Prozac Benefits Children With Depression, Study Finds
Prozac treats children with depression "far better" than talk therapy with a psychologist, but a combination of the two provides the most effective treatment, according to a study sponsored by the National Institute of Mental Health and presented Tuesday at a meeting of psychiatric drug researchers, the New York Times reports. According to the Times, the results of the study, the first to compare drug treatment with psychotherapy for children with depression, "are likely to reassure psychiatrists, pediatricians and others who increasingly prescribe antidepressants to teenagers and children." In the $17 million study, called the Treatment for Adolescents with Depression Study, 439 children between ages 12 and 17 with moderate to severe depression were randomly assigned to receive 36 weeks of treatment with Prozac, an antidepressant manufactured by Eli Lilly; a form of talk therapy called cognitive behavioral therapy; a combination of the two treatments; or a placebo. Researchers, led by Dr. John March, a professor of psychiatry at Duke University, collected data on participants for 12 months but have currently analyzed only information from the first 12 weeks; 378 of the 439 participants have completed the first 12 weeks of tests.
Researchers used several psychological scales to measure their results. Under one measure, the study found that after 12 weeks, 71% of participants who received Prozac and talk therapy experienced improvement in their conditions, compared with 61% of those who received Prozac only, 43% of those who received talk therapy and 35% of those who received a placebo. However, according to the study, the risk of suicide attempts among participants who received Prozac was twice that of those who did not receive the medication; five participants who received Prozac attempted suicide, compared with one of those who did not receive the medication (Harris, New York Times, 6/2). FDA in March issued an advisory that asked several companies that manufacture 10 different antidepressants to revise product labels to include detailed warnings about the potential risk of suicidal tendencies in children and adults who take the medications. In addition, the advisory asked physicians, families and caregivers to monitor patients who take antidepressants for a number of symptoms that could indicate more serious risks (California Healthline, 5/25). March said that the results of the NIMH study indicate that the benefits of Prozac for children with depression outweigh the risks. He added, "The take-home message is that these adverse events are extremely rare."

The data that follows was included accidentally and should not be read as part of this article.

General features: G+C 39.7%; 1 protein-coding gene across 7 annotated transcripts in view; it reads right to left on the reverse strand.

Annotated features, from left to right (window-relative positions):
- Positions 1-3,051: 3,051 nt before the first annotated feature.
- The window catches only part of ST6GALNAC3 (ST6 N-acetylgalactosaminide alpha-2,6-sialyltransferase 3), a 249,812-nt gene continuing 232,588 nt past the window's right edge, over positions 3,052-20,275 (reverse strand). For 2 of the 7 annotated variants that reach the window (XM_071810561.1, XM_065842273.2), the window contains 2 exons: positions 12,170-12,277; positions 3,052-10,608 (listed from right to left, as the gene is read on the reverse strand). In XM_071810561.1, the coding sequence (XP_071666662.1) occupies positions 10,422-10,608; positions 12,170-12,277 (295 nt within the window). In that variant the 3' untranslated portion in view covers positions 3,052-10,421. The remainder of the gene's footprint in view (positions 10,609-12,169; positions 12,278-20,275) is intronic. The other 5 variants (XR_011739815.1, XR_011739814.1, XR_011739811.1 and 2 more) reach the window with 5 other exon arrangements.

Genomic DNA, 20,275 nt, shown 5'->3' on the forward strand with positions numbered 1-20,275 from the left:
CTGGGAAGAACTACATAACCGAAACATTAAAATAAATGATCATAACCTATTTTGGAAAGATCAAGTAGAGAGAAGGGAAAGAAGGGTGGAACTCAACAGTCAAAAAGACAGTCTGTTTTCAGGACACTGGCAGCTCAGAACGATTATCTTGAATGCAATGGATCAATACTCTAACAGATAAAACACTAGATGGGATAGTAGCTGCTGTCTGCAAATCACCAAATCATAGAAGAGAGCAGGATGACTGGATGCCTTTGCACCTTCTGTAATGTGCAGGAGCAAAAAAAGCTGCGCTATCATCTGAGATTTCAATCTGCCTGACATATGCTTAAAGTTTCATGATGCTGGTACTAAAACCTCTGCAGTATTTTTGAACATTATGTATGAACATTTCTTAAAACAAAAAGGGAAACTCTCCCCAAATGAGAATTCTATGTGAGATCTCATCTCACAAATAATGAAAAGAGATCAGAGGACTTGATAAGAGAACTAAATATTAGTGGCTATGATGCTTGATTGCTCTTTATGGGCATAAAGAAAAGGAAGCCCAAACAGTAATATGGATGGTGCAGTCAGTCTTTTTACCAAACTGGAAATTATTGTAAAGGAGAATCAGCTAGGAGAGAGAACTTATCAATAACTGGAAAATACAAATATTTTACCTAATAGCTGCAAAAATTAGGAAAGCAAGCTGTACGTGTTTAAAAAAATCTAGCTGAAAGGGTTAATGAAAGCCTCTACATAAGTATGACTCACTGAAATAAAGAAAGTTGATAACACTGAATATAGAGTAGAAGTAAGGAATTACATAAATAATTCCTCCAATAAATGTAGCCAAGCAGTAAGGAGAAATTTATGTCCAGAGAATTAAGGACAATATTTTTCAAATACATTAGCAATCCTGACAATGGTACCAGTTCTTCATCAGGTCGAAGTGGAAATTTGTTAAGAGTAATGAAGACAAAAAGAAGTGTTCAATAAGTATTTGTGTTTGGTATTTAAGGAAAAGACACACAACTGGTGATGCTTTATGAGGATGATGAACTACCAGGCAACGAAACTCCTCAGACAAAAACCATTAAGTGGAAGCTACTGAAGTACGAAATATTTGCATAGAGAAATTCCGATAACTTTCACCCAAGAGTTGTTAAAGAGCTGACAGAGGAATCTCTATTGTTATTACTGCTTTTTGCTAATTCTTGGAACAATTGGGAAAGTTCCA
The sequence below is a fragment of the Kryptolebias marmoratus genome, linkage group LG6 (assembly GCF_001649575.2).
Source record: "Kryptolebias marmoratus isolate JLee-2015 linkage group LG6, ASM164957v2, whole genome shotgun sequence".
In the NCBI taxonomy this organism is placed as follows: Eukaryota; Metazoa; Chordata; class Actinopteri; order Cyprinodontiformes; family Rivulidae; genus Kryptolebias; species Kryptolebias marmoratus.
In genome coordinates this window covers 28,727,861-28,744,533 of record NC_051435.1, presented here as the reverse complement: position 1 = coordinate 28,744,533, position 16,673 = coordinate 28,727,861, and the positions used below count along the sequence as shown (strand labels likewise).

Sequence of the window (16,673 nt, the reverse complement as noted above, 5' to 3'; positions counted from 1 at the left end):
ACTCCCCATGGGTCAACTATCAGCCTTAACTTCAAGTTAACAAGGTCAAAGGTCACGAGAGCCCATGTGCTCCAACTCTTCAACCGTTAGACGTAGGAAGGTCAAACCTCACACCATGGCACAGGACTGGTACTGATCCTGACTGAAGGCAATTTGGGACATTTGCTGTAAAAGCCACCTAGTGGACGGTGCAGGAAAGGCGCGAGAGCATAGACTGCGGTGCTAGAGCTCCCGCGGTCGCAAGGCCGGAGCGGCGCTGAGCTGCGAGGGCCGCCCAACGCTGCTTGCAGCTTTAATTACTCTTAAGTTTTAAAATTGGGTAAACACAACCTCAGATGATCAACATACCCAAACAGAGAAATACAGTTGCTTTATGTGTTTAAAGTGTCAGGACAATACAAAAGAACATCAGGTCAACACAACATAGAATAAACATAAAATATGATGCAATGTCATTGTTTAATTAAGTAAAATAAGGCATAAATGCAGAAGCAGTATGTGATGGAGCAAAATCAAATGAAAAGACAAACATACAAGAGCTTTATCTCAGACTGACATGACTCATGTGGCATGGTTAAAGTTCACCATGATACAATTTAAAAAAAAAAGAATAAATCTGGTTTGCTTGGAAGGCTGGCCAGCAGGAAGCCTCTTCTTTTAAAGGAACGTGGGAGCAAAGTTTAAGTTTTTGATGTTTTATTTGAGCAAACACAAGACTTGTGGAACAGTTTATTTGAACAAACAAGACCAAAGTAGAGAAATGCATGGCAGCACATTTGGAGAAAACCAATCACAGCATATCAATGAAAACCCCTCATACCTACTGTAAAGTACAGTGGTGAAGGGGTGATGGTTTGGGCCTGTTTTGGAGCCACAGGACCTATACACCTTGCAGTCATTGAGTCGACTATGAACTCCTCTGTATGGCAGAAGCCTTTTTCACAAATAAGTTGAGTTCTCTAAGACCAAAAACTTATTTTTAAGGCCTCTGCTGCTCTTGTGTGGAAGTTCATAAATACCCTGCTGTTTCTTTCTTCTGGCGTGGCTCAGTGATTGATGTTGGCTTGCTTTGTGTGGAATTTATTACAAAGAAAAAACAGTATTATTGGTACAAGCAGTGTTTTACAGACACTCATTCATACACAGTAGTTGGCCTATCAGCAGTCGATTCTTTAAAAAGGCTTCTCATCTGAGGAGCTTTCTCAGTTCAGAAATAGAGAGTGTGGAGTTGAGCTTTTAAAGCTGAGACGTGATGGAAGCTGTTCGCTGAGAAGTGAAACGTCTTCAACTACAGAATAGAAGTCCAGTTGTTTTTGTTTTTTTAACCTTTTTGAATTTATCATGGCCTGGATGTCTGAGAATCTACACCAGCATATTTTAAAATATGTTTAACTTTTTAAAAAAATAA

Mental health experts said that the study was "notable" because of the number of participants and the lack of funds received from pharmaceutical companies, the Times reports. NIMH Director Thomas Insel said, "The most striking thing about the study is that, in all groups, there was a dramatic decrease in the amount of suicidal thinking." However, according to the Times, the results of the study are "unlikely to resolve the controversy over whether Prozac and similar drugs" can lead to suicidal behavior in children. Researchers plan to publish the preliminary results of the study this summer (New York Times, 6/2).
USA Today in a cover story on Wednesday examined the "badly frayed and even torn open" safety net for children with mental illnesses, a problem that has left "many kids untreated or in a dangerous free-fall on treatments that don't work." According to USA Today, children are "just about as likely as adults to have mental illness, but much less is known about childhood disorders and safe, effective treatments for them." In addition, a lack of research, failure to provide children with proven treatments, limits on health coverage and a lack of child and adolescent psychiatrists have contributed to the problem (Elias , USA Today, 6/2). A second USA Today feature article on Wednesday examined the increased use of psychiatric medications in children with mental illnesses (Elias , USA Today, 6/2).This is part of the California Healthline Daily Edition, a summary of health policy coverage from major news organizations. Sign up for an email subscription.